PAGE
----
Former chief justice Willy Mutunga says the government’s heavy-handed response to protests amounts to a serious threat to Kenya’s democracy. “The things that happen to public figures like Miguna Miguna get lots of airtime,” he says, referring to the lawyer who was deported for his role in Odinga’s oath. “But no one really talks about what happens to ordinary Kenyans in places like Mathare.”
Rounded up and shot
Layers of generational trauma are stacked on top of each other and paired with a lack of faith in institutions. In 2008, Mathare dominated headlines with violent ethnic attacks triggered by the uncertain December 2007 election. The Waki Commission, convened to investigate post-election violence, found that most of the 111 killings in Nairobi in this period were in informal settlements like Mathare, and that the police killed many of victims while responding to the clashes with alarming brutality. In one incident, Human Rights Watch reported that police surrounded the settlement, shot 34 young men at point-blank range and forced residents to collect the bodies. Because of Mathare’s small size, residents heard every bullet.
For locals like Nancy Wanjiru, trauma is a part of everyday life (see box). Institutions like the judiciary have failed to hold politicians accountable for their role in human rights abuses. So far in 2018, the executive has ignored at least three court orders pertaining to the election, including the exiling of former gubernatorial candidate Miguna.
“The judiciary is at a crossroads,” says former chief justice Mutunga. “They will have to decide if they are on the side of the people or on the side of the regime. Are they on the side of the constitution or on the side of those who violate it?”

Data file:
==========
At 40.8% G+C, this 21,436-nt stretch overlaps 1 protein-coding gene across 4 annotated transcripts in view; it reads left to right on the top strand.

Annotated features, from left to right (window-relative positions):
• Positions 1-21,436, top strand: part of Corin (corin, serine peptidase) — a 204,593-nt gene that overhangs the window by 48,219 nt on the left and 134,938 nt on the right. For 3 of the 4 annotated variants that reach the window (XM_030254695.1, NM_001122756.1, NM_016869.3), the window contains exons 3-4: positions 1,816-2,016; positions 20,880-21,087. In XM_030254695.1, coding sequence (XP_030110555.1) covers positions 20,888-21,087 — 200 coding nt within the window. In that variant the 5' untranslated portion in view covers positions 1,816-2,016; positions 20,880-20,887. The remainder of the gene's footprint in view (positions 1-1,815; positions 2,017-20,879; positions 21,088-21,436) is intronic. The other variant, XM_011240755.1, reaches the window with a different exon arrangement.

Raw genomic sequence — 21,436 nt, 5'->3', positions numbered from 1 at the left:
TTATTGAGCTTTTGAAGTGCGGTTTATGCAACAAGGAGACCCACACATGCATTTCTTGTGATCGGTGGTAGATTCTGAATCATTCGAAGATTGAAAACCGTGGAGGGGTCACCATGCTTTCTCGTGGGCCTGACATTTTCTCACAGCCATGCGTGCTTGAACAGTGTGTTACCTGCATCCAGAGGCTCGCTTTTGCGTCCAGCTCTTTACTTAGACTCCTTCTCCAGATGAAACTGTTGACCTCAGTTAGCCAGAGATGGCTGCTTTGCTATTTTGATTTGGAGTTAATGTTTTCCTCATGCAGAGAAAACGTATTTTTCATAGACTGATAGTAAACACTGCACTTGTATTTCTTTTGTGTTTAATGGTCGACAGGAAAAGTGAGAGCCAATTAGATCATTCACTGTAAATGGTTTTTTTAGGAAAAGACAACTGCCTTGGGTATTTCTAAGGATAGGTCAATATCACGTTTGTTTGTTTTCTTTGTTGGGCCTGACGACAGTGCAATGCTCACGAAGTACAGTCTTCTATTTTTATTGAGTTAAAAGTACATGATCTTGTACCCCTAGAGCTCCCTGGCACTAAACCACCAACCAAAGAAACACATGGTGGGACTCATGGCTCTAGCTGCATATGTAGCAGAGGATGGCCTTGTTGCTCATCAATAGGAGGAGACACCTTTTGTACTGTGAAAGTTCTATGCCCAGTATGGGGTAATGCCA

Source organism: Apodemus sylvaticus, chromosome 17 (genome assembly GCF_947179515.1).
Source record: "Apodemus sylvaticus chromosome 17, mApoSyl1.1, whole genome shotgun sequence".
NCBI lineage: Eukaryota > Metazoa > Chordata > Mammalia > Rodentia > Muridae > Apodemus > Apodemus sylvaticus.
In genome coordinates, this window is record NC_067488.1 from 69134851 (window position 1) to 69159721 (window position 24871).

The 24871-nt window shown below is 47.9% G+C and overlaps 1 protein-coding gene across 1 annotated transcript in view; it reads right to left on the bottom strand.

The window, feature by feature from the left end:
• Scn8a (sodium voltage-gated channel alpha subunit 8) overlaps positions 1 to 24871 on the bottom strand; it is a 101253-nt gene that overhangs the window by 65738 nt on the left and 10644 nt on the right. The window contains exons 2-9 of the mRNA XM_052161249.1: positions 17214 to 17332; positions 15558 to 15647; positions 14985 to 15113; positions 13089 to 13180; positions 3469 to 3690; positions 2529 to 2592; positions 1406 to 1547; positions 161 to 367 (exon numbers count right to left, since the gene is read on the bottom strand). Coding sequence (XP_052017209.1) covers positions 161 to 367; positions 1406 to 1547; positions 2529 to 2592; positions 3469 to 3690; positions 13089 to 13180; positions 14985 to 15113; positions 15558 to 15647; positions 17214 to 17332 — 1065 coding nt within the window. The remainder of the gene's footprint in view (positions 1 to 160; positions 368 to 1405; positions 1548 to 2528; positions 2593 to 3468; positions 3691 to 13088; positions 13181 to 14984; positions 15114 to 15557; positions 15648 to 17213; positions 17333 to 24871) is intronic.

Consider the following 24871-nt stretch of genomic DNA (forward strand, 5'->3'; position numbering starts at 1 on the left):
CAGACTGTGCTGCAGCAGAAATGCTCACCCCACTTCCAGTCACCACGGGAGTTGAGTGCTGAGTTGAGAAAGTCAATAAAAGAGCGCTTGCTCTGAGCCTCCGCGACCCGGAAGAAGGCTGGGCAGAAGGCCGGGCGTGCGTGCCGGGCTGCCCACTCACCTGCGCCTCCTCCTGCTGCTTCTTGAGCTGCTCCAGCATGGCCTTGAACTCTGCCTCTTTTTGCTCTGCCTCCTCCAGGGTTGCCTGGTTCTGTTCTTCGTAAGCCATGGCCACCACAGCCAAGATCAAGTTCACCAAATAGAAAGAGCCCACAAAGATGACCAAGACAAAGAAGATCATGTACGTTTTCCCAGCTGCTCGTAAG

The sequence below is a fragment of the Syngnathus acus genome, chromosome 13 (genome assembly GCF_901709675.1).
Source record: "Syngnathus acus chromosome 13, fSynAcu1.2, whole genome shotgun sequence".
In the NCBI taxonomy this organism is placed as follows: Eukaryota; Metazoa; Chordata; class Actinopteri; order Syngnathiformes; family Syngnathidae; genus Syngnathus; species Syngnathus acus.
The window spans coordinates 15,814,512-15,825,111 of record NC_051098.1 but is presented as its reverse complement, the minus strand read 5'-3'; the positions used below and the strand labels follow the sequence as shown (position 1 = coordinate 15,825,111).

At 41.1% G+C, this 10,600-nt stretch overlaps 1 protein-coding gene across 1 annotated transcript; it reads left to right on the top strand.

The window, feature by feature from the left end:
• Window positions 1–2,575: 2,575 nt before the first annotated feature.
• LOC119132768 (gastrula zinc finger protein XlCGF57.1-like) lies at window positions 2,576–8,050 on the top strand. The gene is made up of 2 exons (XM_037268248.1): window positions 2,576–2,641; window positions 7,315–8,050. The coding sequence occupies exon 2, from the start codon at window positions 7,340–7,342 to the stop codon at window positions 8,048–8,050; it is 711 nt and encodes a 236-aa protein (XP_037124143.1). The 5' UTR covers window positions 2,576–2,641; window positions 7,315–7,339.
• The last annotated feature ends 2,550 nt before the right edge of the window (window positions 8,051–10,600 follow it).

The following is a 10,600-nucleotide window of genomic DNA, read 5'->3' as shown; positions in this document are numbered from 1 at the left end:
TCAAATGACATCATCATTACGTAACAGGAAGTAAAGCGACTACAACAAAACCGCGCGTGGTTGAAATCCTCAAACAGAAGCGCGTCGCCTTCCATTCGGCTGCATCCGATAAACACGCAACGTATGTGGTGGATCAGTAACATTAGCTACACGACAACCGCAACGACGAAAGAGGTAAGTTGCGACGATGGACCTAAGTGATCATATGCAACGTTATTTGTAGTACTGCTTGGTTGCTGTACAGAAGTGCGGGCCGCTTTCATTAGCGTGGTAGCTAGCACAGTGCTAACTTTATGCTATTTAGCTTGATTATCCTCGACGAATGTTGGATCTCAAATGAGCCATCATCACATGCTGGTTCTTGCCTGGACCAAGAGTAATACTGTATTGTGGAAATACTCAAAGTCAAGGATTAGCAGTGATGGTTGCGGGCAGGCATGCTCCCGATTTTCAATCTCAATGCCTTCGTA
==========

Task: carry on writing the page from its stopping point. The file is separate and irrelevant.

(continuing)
This question was foretold by the government’s repeated inability to give closure to survivors of electoral violence. Once again history is in danger of repeating itself. Kenya’s failure to address the 2007 post-election crisis lingers on today in bitter memories and unanswered pleas. “I have submitted evidence and documents, even to the Independent Policing Oversight Authority (IPOA),” says Wanjiru. “But no one has come down here to help me.”
The consequences of Kenya’s election cycles keep playing out in places like Mathare, and on the minds and bodies of people like Wanjiru and Okoth. They are also playing out on institutions that are supposed to be staunchly independent due to the widely praised 2010 constitution, which enshrined human rights in law in an attempt to move on from the 2008 violence.
The lessons from experiences like Wanjiru’s are clear and urgent – unless Kenya deals directly with the injustices that come with troubled elections, the disillusionment will be compounded until eventually voters lose faith in the political process altogether.
This article first appeared in the March 2018 print edition of The Africa Report magazine